I realize this is a broad scope description of a dream job with several functional verticals, but it is how I perceive businesses I become involved in. Everything listed above can be boiled down to my two core skill sets – creativity and communication. These endeavors are applicable to large multi-national corporations and small independent book publishers – the objectives and thought-processes are the same regardless of the scale and the methods are adaptable.

Some may call this commercial development or holistic branding; I’m sure there are more that aren’t coming to mind right now. No matter the term, this is what I do … this is my profession.

 

 

 

 

Am I a horror writer?

question mark coverI’ve had stories appear now in six horror anthologies. Some of those books, in full disclosure, I had a hand in designing the covers or page layouts, though completely separate from my story submissions and inclusions. A few more horror-genre publications containing my work are on the way to print in the next few months, but I still often wonder whether I am truly a horror writer.

Before anyone lambasts me for such a self-serving ponderous statement, I’m being completely honest about this question, and this is my personal blog. All organization and personal blogs are self-serving regardless of their intents and purposes, don’t blind yourself to this one truism.

Thing is, I never set out to be a horror writer. I am always drawn toward dark material for the books I read or TV shows I watch, which in turn influences or inspires what I write. I’ve tried my hand at happy stories and they never feel authentic to me. Difficult decisions, personal conflicts, and imperfect flaws that lead to dramatic and usually tragic conclusions are what drive me. They are sometimes allegories, other times criticisms on or responses to our current day culture and society. The messages may not be obvious to everyone, and I don’t expect them to be; they typically serve as starting points from which a story takes on its own life. As a story should for every writer.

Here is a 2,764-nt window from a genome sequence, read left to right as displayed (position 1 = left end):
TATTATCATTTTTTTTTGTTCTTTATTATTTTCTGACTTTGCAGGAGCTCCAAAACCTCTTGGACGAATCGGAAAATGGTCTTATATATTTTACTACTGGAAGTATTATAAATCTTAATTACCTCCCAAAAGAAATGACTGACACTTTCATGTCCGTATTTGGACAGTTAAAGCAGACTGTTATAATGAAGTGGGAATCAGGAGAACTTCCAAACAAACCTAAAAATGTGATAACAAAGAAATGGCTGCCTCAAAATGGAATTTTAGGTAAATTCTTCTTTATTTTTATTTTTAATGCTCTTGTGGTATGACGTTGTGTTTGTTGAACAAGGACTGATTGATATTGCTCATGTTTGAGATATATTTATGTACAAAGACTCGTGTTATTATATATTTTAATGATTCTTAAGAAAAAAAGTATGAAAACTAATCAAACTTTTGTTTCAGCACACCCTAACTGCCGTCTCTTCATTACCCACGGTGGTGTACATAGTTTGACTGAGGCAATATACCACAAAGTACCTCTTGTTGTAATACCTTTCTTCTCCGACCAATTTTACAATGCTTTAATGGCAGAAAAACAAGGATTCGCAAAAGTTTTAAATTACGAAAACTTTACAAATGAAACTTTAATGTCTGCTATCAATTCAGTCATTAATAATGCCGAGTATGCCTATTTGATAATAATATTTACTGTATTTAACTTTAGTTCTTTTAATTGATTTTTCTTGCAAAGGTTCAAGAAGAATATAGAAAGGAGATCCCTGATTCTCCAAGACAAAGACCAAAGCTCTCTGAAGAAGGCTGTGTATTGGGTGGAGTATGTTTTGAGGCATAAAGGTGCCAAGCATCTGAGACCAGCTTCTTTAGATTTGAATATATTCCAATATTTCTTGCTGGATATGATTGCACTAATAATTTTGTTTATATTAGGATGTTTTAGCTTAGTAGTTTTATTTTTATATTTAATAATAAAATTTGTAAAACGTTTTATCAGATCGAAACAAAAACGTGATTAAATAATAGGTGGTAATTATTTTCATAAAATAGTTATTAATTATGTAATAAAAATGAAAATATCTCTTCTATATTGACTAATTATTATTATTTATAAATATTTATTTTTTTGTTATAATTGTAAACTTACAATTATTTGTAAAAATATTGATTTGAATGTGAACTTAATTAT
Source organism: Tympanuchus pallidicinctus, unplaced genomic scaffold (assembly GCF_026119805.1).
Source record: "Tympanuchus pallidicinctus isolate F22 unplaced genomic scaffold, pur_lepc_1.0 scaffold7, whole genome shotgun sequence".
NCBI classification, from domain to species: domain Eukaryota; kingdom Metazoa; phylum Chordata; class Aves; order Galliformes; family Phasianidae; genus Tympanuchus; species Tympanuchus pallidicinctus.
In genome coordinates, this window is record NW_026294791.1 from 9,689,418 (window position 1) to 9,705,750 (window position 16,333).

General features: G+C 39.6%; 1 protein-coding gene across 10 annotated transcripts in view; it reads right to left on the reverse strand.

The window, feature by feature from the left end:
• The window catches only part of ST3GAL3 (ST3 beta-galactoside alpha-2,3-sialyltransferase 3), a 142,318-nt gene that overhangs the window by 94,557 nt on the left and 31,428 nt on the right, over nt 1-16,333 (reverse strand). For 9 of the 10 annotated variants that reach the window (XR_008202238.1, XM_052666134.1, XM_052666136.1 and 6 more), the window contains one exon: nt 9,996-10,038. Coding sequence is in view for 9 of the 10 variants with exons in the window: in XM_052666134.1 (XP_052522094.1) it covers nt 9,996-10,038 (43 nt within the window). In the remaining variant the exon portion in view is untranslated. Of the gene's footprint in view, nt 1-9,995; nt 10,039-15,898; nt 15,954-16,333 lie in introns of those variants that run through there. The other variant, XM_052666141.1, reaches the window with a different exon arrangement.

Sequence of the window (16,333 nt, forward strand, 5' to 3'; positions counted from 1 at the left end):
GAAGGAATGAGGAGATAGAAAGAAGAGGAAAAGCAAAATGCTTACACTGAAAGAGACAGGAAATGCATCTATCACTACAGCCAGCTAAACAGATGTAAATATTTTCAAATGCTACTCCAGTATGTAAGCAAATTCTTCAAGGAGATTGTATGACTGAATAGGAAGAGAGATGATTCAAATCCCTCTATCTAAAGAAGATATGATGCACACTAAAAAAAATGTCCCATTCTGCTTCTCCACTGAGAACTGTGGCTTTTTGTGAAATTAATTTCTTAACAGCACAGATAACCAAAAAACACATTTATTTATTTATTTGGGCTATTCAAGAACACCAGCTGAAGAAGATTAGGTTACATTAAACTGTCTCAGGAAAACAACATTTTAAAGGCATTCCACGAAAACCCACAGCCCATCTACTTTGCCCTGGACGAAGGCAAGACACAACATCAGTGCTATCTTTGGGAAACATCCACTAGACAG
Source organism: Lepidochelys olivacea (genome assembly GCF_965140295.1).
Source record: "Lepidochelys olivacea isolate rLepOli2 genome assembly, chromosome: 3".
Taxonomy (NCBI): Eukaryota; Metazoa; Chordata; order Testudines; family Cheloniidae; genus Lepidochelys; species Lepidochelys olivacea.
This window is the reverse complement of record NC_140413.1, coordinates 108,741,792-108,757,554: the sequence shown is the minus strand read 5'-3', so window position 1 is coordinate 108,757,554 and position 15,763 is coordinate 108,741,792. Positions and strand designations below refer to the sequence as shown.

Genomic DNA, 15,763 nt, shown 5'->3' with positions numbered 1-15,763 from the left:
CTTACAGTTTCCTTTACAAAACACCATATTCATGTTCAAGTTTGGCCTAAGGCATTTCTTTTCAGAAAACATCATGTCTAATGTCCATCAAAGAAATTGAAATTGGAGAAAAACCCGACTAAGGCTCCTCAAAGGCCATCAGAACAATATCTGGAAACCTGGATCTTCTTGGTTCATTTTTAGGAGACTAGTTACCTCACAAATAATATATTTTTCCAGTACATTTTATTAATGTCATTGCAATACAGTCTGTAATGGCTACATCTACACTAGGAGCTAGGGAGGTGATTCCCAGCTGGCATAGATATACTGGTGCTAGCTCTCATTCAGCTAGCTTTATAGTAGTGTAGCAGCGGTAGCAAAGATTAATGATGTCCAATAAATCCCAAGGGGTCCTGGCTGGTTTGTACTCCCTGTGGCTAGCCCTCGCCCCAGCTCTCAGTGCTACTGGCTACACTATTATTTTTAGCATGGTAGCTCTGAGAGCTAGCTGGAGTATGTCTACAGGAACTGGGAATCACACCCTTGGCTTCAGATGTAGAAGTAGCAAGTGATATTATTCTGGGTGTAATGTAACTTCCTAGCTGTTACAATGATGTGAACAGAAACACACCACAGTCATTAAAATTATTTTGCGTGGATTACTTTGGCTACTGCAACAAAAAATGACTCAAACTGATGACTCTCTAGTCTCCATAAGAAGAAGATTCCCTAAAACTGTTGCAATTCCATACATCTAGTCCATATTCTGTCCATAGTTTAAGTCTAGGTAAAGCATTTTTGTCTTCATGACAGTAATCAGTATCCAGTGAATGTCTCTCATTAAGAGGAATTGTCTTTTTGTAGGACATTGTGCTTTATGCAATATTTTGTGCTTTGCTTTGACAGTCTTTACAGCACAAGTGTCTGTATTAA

These statements or criticisms on the world, our society, or our culture come from a perspective of gritty realism, they are neither optimistic nor pessimistic. They just are. The world exists as we shape its existence, both good and bad. This perspective spawns the perpetual evolution of my creativity: a dark point-of-view mired in grit and horror; a creative process carried by a glimmer of hope that challenges an ominous darkness and crushing fear. Think Baroque music and painting. Think Gothic architecture and literature.

Looking back at these paragraphs I just wrote I realize just how subjective it is to define one’s work in any particular genre. This is art and not science after all, there are no mandated axioms on the natural world’s behaviors that dictate creativity, just concepts and ideas.

So my stories may not contain much gore, graphic sex or violence, or the standard supernatural creatures that account for many horror movie and story tropes, but they do contain accounts of mental anguish, trauma, shock, and the deterioration of one’s mental faculties. In that sense, these attributes are real life everyday horrors of the human experience, whether they are set in a dystopian backdrop or a current-day real-world environment that may or may not be affected by a supernatural influence depending on the protagonist’s perspective.

The answer, then, is yes. I do write horror.

Banksy, my quiet hero

The Banksy image in Folkestone before it was vandalised

The Banksy image in Folkestone before it was vandalised Source: independent.co.uk

I already knew Banksy’s arrest was a hoax by the time The Independent published the story, but I’m happy to see an artist receive on-going international attention, even if it was due to the publication of a completely false news report.

The Independent: Banksy arrest hoax: Internet duped by fake report claiming that the street artist’s identity has been revealed

Banksy has struck a nerve in the global collective consciousness and I love it. I almost as equally enjoy laughing at the poorly misinformed National Report, which seems to dig for dirt on anyone who doesn’t coalesce with their political agenda while not vetting the source material. They reported on the arrest hoax as if it was a true event, detailing his alleged crimes of counterfeiting and vandalism. The undertones of the author’s excitement exuded from each account of how bad a guy Banksy is.